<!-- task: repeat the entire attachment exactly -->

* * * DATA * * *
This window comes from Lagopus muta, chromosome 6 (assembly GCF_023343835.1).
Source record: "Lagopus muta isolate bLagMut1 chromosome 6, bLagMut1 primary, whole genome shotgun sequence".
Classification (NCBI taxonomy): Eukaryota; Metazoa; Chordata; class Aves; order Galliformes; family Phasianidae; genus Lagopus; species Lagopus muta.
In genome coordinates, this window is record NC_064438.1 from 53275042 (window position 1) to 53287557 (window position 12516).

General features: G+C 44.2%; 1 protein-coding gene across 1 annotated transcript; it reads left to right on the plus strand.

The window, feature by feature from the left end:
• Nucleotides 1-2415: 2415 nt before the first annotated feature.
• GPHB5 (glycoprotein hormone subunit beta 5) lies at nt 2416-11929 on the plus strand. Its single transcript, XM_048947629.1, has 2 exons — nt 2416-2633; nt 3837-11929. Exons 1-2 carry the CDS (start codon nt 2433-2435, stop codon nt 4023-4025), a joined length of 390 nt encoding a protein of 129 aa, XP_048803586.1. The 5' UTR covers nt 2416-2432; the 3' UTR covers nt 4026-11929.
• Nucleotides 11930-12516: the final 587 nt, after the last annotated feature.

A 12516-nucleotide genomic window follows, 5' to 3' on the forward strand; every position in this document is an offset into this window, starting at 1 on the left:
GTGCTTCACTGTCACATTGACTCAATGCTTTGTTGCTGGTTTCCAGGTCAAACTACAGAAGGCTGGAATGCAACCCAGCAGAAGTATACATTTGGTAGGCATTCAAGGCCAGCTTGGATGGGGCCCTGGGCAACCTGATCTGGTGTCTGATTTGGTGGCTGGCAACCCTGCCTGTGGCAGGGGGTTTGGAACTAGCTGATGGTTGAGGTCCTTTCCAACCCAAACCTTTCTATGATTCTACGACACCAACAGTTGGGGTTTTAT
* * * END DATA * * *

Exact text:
This window comes from Lagopus muta, chromosome 6 (assembly GCF_023343835.1).
Source record: "Lagopus muta isolate bLagMut1 chromosome 6, bLagMut1 primary, whole genome shotgun sequence".
Classification (NCBI taxonomy): Eukaryota; Metazoa; Chordata; class Aves; order Galliformes; family Phasianidae; genus Lagopus; species Lagopus muta.
In genome coordinates, this window is record NC_064438.1 from 53275042 (window position 1) to 53287557 (window position 12516).

General features: G+C 44.2%; 1 protein-coding gene across 1 annotated transcript; it reads left to right on the plus strand.

The window, feature by feature from the left end:
• Nucleotides 1-2415: 2415 nt before the first annotated feature.
• GPHB5 (glycoprotein hormone subunit beta 5) lies at nt 2416-11929 on the plus strand. Its single transcript, XM_048947629.1, has 2 exons — nt 2416-2633; nt 3837-11929. Exons 1-2 carry the CDS (start codon nt 2433-2435, stop codon nt 4023-4025), a joined length of 390 nt encoding a protein of 129 aa, XP_048803586.1. The 5' UTR covers nt 2416-2432; the 3' UTR covers nt 4026-11929.
• Nucleotides 11930-12516: the final 587 nt, after the last annotated feature.

A 12516-nucleotide genomic window follows, 5' to 3' on the forward strand; every position in this document is an offset into this window, starting at 1 on the left:
GTGCTTCACTGTCACATTGACTCAATGCTTTGTTGCTGGTTTCCAGGTCAAACTACAGAAGGCTGGAATGCAACCCAGCAGAAGTATACATTTGGTAGGCATTCAAGGCCAGCTTGGATGGGGCCCTGGGCAACCTGATCTGGTGTCTGATTTGGTGGCTGGCAACCCTGCCTGTGGCAGGGGGTTTGGAACTAGCTGATGGTTGAGGTCCTTTCCAACCCAAACCTTTCTATGATTCTACGACACCAACAGTTGGGGTTTTAT